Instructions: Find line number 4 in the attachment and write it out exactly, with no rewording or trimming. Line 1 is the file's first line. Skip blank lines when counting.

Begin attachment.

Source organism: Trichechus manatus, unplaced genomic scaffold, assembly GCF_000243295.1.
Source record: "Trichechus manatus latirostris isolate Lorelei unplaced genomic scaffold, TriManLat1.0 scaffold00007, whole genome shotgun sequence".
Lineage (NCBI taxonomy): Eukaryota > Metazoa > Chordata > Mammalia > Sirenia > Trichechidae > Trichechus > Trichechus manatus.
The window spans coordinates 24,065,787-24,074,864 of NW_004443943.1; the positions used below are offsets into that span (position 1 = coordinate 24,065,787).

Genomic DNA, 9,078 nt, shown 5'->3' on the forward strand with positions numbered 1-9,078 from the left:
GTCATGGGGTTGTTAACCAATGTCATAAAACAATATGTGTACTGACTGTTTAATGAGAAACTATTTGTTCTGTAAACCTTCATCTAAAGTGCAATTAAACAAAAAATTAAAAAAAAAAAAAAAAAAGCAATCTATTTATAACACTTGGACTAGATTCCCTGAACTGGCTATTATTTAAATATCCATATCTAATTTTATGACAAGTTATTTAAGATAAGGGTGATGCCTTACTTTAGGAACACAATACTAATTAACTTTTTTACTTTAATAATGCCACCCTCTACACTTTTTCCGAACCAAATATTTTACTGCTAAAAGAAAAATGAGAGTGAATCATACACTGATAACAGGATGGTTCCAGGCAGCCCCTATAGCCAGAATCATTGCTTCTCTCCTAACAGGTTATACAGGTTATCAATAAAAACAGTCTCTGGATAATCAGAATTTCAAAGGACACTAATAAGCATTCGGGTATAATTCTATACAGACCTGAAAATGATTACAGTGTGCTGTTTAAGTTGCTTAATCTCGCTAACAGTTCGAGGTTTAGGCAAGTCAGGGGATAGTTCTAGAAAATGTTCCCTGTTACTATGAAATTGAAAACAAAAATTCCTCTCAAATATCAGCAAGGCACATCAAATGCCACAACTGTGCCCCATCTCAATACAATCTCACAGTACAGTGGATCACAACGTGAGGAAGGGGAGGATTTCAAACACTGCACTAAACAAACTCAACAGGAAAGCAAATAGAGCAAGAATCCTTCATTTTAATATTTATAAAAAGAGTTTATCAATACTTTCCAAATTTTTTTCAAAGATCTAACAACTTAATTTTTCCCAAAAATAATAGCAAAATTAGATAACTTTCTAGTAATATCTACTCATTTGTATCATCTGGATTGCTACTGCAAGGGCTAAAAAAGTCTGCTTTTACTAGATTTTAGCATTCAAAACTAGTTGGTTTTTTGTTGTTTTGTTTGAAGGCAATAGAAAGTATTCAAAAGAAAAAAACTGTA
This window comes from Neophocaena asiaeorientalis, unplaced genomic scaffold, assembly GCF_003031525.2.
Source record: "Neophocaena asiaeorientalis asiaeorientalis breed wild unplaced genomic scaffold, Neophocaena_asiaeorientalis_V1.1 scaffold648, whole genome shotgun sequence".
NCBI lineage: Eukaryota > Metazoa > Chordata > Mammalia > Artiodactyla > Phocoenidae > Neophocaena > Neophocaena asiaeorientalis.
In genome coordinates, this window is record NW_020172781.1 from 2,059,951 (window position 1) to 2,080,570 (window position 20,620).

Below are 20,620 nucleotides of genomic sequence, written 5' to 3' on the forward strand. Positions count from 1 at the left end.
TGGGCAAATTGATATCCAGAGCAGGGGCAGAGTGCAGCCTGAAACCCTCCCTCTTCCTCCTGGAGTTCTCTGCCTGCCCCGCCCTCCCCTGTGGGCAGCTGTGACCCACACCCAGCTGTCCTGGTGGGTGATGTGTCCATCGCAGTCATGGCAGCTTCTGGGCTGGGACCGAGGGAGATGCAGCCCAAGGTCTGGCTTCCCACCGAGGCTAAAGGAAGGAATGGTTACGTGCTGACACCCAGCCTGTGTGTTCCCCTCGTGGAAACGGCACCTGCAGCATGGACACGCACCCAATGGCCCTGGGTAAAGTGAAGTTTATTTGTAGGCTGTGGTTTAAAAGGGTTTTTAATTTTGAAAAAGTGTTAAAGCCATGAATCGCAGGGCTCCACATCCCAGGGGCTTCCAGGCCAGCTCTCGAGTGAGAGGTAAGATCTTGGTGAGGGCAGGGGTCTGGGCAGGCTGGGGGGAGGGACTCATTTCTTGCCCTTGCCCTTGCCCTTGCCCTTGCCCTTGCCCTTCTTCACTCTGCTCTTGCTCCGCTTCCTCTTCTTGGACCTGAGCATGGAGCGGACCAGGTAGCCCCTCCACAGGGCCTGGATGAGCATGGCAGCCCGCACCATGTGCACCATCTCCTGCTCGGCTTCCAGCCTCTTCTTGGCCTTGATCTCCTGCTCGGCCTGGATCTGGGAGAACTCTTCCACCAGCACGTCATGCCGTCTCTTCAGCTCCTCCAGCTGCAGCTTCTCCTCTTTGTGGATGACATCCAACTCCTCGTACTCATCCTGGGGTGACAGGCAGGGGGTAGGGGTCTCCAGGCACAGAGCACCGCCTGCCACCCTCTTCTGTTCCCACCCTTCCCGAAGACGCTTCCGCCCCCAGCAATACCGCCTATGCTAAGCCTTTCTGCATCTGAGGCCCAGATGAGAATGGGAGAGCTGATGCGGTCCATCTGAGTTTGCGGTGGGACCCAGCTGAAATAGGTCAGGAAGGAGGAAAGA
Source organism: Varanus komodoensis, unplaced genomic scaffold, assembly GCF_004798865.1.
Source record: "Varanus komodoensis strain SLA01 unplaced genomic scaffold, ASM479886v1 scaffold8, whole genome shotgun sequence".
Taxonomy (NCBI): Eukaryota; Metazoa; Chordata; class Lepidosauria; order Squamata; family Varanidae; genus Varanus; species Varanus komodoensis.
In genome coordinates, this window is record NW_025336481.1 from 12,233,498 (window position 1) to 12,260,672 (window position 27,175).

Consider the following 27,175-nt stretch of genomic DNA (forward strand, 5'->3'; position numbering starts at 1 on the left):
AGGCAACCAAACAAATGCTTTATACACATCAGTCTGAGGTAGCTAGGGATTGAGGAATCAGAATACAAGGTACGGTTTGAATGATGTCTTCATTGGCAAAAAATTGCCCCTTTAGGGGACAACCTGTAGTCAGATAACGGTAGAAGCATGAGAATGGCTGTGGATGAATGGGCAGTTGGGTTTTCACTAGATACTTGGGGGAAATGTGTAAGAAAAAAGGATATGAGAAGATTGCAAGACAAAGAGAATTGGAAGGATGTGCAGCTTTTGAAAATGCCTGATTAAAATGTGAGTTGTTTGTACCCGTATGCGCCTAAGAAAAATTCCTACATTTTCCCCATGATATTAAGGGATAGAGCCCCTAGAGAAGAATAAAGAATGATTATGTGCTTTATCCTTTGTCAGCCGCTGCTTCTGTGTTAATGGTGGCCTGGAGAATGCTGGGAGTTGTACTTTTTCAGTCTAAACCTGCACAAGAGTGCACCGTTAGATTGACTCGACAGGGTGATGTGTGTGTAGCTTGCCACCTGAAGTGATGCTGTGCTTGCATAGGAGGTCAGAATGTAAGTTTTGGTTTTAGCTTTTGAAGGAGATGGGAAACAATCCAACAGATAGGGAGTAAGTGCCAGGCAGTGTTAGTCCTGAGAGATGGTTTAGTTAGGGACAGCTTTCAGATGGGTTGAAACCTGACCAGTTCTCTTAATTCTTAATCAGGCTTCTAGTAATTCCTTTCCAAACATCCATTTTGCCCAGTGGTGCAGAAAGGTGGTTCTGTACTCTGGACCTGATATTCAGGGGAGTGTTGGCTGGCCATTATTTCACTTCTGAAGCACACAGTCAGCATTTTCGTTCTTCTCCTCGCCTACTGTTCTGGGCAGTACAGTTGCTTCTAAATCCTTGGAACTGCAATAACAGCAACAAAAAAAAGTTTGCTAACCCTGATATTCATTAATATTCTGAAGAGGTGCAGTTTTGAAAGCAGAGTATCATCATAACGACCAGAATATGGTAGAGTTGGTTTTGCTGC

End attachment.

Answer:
The window spans coordinates 24,065,787-24,074,864 of NW_004443943.1; the positions used below are offsets into that span (position 1 = coordinate 24,065,787).